A container is a container, right? Aren't they just all the same? Big metal rectangles that our stuff is shipped in?
Most of the containers we see on a regular basis do look the same and that's because they are. There are several different types of containers though, ranging from very generalized to very type-specific.
There are 2 main lengths of containers and 3 less common length, one(ish) single width, and several heights.
Containers come in 2 main sizes, 20 foot, and 40 foot. Because containers were invented in the United States and were brought to market in the US as well, the containers we're built to US measurement standards.
During the formation of the container market, there were several different sizes of containers. Some very small, others very large. Over the refinement period of the container industry, there was an agreement to standardize length and width so that any container could fit on any ship. Containers were standardized to 20 foot and 40 foot, with measured measured based on the 20 foot unit. The standard unit is of measurement is known as a Twenty Foot Equivalent Unit or TEU. A 20' container is considered a single TEU and a 40' is considered 2 TEU's. Container ships, terminals, truck chassis all count their capacities based on TEU's.
Less Common Lengths
The 3 less common sizes for containers are 24 foot, 45 foot, and 53 foot. These are containers that are mostly left from the days where containers were all different types of sizes.
The 24 foot container was mostly a Matson Navigation invention to add extra space in the container to fit a few extra pallets inside along with the California traffic code's regulations. Presently, 24 foot containers are being phased out of circulation, with some still in transit with Alaska Marine Lines from Seattle, WA to Alaska and Hawaii.
The 45 foot container was created in a similar fashion as the 24', a way for shippers to fit a few more pallets into the container without going into a second and wasting space sending something mostly empty.
The 53' container is largely a United Stated and Canada based truck and rail container. These containers fit a significant amount more inside but do not work well for international trade. Most ships are not configured to carry 53 foot containers as there is a large unsupported overhang from where the 40 foot supports are to the end (both 45' and 53' containers are essentially a regular 40' container with an even addition welded to each end so they can be stacked properly with 40' containers). In older countries, like many in Europe, the roads that existing roads are typically not suitable to a long truck traveling on them safely.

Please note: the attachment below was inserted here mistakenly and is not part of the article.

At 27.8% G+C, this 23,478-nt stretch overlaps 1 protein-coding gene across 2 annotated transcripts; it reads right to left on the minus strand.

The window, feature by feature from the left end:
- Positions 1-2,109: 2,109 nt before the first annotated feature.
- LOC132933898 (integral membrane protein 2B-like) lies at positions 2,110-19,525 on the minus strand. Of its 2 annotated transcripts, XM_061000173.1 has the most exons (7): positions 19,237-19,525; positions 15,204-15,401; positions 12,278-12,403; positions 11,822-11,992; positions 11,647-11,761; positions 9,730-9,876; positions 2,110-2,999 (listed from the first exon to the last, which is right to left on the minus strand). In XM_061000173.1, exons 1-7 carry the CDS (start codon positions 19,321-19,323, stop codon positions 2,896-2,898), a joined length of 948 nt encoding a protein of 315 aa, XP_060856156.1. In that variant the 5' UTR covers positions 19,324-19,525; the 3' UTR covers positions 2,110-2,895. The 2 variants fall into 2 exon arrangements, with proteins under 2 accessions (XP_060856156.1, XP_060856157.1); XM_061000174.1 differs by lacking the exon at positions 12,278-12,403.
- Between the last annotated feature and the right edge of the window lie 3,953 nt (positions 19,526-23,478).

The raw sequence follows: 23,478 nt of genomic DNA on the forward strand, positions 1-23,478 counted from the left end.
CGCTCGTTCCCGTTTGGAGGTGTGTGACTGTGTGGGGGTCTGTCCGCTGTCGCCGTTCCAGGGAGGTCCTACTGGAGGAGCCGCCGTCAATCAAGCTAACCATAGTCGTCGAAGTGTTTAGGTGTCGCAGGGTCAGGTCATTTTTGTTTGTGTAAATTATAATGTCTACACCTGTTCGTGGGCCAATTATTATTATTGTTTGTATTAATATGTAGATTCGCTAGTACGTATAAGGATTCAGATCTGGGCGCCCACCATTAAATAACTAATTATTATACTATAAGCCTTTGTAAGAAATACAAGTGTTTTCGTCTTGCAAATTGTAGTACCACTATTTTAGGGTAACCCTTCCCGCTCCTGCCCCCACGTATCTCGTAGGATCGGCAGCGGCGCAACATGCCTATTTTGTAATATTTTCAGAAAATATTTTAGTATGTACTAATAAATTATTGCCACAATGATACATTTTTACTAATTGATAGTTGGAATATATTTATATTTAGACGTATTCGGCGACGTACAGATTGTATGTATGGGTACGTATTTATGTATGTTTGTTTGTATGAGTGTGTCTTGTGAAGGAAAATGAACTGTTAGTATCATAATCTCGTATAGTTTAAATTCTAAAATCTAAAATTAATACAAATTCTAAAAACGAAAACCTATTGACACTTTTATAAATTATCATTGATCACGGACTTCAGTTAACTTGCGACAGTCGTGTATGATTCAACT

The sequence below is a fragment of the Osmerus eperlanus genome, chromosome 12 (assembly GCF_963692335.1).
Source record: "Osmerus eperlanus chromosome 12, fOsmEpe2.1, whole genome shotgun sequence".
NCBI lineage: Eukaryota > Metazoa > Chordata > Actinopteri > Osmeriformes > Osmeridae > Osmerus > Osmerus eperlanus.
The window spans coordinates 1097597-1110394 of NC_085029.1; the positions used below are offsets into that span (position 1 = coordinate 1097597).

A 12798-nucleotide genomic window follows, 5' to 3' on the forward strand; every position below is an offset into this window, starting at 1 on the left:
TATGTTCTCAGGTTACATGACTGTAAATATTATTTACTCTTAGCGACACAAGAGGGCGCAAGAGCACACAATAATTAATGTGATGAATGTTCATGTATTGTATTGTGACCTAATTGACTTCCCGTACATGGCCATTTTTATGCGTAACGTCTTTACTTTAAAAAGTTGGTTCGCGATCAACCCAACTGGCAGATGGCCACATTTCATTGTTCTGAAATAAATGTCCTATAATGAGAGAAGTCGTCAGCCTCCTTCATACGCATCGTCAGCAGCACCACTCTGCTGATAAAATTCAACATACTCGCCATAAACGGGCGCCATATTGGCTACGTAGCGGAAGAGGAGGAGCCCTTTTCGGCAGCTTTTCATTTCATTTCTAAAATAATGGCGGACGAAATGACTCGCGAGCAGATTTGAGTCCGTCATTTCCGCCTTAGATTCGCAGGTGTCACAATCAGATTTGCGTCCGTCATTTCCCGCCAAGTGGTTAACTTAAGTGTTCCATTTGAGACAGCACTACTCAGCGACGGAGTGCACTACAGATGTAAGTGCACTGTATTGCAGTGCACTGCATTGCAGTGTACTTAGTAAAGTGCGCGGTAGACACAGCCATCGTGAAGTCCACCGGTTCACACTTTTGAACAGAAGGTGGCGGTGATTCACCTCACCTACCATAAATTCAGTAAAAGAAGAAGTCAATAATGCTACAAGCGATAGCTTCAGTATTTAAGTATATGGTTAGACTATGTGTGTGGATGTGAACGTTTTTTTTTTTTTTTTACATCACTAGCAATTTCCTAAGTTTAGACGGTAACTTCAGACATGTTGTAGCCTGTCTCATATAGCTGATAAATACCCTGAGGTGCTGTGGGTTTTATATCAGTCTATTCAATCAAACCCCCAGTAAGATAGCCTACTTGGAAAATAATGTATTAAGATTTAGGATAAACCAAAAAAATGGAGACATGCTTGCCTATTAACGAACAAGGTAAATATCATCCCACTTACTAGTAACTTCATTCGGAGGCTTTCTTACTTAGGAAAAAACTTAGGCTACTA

All(ish) containers are standard width so they can fit onboard ships, trucks, and trains without different equipment required.
A vast majority of containers are 8 foot, or 96 inches, or 2.438 meters wide.
Some containers are 6 inches wider than standard at 102 inches or 8.5 foot. These are typically only used for rail and over the road trucking. They can fit pallets inside them slightly better than their 8 foot counterparts. 53 foot containers are 102 inches wide.
There are two main heights of containers that circulate the globe, standards and high-cubes. The standard height for a container is 8.5 foot, and the height of a high-cube is 9.5 foot. All 45 foot containers are high-cubes.
Here is a handy table for container dimensions both external and internal
|20ft||40ft||40ft High Cube||45ft High Cube||53ft|
In combination with multiple container sizes there are multiple different types of containers.
Most containers are considered dry containers, meaning nothing special. These are the most standard type of container that is around. They are the general purpose container. These are good for boxes, cases, sacks, pallets, and more. Dry containers have corrugated sides.
These are essentially dry containers but have either passive or active ventilation. Some products that wold be best suited for this type of a containers are something like onions.
Temperature Controlled / Reefers
These containers are insulated in some way to help control temperatures. These are typically containers that are required to be plugged in to keep temperatures low and the contents cold, or from freezing. These are called reefers in the industry. They are best for refrigerated or frozen goods like groceries. In the winter they can be used to keep cargo from freezing. Reefers have smooth sides.
Tanks are fit into (typically 20 foot) container frames to hold liquids on ocean voyages. They can hold liquids and gasses.
Open Top Containers
These containers have a canvas or tarp top that make it easy to load bulk commodities like grain or animal feed. These also can be used for items that are too tall to fit in a standard container.
Flat Rack Container
Flat rack containers have no side or roof. They are great for lumber, dry wall, logs, or anything that doesn't really fit well in other containers. These containers also work great for items that are too wide or tall, out of gauge.